The Mayflower was still riding at anchor off the tip of Cape Cod, when Francis was accused of nearly blowing the sturdy three-master sky high. (Mulligan, Daily News)
Later, in reckless disregard for his or the Colony’s safety, Francis went exploring. Finding ‘Billington Sea’ is part of his legacy, today.
John Billington Jr – Lost and Found
There were children on the Mayflower — Oceanus Hopkins who was born at sea, Peregrine White who gave his first baby-cry soon after the Mayflower reached the New World, Francis Billington who almost blew up the Mayflower while trying to make fireworks, and John Billington.
John was a mischievous youngster, and so lively that the Pilgrim Fathers had to keep a stern eye upon him. That night when John did not come home, the Plymouth folk were worried.
Governor Bradford sent a party to look for him. They scoured the woods about, but there was no John. Five days went by.
And John had not returned when a message came from the friendly Indian, King Massasoit, saying that the Nausets had the lad. The Nauset Indians were the same fierce savages who had attacked the Pilgrims at The Place of the First Encounter.
After sunset, they saw a long train of Nauset Indians come winding down to the beach. At their head, walked their haughty Chief Aspinet.
They began to wade out toward the shallop. And whom should the Pilgrims see sitting on the shoulders of a big Indian, but John himself, covered with strings of beads!
He had been visiting in the Nauset village, where his new friend the big Indian had feasted and entertained him in his wigwam.
And while the Indian was giving John over to the Pilgrims, Aspinet announced that he and his people wished to make peace with the white men.
So the Pilgrims made peace with him, and presented him with a strong English knife.
So the lost boy was found. (Good Stories)
The mother did not seem to redeem the reputation of husband and sons; traditionally she was called “the scold.” She later married Gregory Armstrong. She had various controversies in court with her son and others.
In 1636, she was accused of slander by “Deacon” John Doane, she had charged him with unfairness in mowing her pasture lot, – and she was sentenced to a fine of five pounds and “to sit in the stocks and be publickly whipt.”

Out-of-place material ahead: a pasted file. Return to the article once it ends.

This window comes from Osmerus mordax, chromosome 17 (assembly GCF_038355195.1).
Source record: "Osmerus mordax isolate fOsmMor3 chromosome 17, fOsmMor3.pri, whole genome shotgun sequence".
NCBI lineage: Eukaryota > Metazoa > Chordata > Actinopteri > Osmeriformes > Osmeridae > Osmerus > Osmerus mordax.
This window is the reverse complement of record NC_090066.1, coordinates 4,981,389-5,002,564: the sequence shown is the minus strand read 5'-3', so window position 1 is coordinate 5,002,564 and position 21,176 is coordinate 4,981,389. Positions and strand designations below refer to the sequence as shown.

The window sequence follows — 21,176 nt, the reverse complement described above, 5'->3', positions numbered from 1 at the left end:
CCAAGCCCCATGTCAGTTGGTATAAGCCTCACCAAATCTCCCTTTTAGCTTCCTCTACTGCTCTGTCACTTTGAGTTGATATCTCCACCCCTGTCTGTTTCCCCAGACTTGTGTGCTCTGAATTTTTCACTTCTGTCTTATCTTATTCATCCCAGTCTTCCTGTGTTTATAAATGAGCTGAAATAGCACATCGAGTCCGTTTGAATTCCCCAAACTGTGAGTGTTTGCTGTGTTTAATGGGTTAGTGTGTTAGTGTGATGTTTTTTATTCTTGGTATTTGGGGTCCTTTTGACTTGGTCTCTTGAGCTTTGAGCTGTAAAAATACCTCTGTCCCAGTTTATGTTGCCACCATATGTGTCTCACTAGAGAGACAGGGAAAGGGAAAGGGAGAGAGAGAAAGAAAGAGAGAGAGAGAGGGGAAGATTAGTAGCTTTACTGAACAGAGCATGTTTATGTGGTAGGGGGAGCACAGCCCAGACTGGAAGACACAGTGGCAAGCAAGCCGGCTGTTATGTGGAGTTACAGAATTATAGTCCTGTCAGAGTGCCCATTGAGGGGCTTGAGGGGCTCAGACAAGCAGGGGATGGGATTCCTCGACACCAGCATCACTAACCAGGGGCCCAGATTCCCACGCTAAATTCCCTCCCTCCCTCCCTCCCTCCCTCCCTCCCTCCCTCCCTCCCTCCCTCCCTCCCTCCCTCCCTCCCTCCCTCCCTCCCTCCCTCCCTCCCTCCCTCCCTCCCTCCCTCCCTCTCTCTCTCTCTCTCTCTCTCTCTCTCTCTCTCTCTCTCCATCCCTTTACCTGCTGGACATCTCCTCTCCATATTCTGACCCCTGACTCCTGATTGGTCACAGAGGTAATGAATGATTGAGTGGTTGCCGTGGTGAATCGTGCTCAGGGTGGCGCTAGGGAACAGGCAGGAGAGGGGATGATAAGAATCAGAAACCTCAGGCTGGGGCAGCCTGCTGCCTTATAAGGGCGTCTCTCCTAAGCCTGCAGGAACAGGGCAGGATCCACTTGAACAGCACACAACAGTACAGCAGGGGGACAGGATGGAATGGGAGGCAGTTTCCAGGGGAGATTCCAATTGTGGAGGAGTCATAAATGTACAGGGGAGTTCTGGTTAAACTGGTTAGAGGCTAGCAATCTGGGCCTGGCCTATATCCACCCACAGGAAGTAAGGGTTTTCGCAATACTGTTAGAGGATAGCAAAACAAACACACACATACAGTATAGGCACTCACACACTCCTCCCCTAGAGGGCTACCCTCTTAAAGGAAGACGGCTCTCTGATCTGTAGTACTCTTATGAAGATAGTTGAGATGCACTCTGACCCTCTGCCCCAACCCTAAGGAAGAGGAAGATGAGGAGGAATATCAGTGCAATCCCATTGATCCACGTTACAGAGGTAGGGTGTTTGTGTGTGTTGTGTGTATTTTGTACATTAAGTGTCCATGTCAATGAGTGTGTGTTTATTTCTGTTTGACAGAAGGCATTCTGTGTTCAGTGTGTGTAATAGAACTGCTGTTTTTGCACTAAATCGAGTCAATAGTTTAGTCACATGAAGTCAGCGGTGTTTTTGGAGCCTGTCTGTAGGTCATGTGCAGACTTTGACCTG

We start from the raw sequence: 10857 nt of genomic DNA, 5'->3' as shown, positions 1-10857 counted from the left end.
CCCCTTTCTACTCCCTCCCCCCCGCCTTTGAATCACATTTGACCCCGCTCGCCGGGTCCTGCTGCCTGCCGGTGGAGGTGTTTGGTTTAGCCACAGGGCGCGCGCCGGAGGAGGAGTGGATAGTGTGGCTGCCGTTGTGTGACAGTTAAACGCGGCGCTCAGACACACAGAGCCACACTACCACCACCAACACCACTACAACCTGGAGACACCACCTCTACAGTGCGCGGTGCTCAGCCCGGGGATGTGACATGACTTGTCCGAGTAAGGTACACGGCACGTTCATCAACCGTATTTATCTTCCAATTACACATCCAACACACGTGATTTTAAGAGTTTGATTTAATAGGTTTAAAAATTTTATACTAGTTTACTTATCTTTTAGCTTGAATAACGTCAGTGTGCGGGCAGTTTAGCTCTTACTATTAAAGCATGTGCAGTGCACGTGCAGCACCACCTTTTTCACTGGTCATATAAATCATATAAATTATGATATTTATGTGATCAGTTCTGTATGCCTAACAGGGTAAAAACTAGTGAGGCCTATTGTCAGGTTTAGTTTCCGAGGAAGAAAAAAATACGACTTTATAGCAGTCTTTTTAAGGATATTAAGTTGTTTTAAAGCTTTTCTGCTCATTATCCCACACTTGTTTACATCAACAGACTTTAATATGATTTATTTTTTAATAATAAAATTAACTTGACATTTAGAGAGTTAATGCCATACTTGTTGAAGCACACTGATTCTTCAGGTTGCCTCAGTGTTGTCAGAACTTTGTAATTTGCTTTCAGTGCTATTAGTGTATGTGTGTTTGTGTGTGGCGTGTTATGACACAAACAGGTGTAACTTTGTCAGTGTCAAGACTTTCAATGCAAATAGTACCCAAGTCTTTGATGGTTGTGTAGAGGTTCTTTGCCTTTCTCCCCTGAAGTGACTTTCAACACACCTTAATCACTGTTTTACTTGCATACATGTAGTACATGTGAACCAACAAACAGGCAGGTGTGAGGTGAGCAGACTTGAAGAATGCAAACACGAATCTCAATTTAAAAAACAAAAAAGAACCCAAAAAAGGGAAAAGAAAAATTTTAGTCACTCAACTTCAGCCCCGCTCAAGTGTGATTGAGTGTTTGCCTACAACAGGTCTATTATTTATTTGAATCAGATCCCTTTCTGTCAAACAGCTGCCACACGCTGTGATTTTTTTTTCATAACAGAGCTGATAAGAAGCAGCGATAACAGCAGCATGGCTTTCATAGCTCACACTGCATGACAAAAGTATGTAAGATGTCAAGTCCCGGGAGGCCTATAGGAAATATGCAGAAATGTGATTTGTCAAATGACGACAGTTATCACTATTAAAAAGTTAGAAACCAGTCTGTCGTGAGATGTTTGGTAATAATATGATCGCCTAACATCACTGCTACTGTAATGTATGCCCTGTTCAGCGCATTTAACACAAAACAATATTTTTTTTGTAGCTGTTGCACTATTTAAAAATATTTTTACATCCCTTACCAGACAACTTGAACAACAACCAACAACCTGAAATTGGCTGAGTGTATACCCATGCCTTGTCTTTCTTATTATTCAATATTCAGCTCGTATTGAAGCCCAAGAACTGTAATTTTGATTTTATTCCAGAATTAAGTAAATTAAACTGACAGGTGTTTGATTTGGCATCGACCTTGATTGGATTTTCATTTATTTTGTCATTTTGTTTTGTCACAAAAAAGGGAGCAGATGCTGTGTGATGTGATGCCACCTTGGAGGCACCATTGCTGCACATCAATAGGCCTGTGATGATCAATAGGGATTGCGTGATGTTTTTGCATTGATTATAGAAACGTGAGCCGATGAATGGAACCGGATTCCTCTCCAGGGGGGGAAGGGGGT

Her second husband died in 1650 and she lived several years longer, occupying a “tenement” granted to her in her son’s house at North Plymouth. (Marple)
Back to John Sr …
In 1626, the colonists assumed full ownership of the plantation after a period of negotiation with the investors who were disgruntled because they had received very little profit from the project. The land and cattle were divided up among them but for Billington, it wasn’t quite what he was expecting.
Billington received the smallest per capita allotment in the colony, despite the fact that he was one of the first settlers of the colony. He received a house in the center of Plymouth, 63 acres of land, a share in the plantation’s livestock and rights in future distribution.
Billington didn’t have much of a social status in the colony either. He was not a member of the church, he had been excluded from all public office due to his bad reputation with Governor Bradford and he lacked the resources necessary to become one of the colony’s Undertakers, which were men who took on financial liability for the colony and controlled its trade with England. As a result of all this, Billington was frustrated and angry.
To make matters worse, sometime between 1627 and 1630, Billington’s son, John, died just before he turned 25 years old. The cause of death is unknown but Richard Warren also died in 1628 which indicates there may have been an illness in the Warren household.
Around the same time, Billington became involved in a dispute with his neighbor John Newcomen.
It is not known what the dispute was about but the after effects lingered until 1630 when Billington happened upon Newcomen in a field and shot him dead.
According to the book The Human Tradition in the Atlantic World, the murder was the result of Billington’s frustration after years of struggling to prosper in the colony. The book states that after the death of his son, Billington was angry about his bad fortune and was frustrated about a new wave of incoming colonists that would only increase their hardships.
Massachusetts Governor William Bradford wrote an account of Billington’s trial and hanging in his journal Of Plymouth Plantation, and stated that he sought the advice of the nearby Massachusetts Bay Colony on the matter.
John Billington was hanged in September of 1630. Billington’s burial location is unknown, although he was probably buried on his property as per social custom at the time. (Brooks)
Click the following link to a general summary about the Billingtons: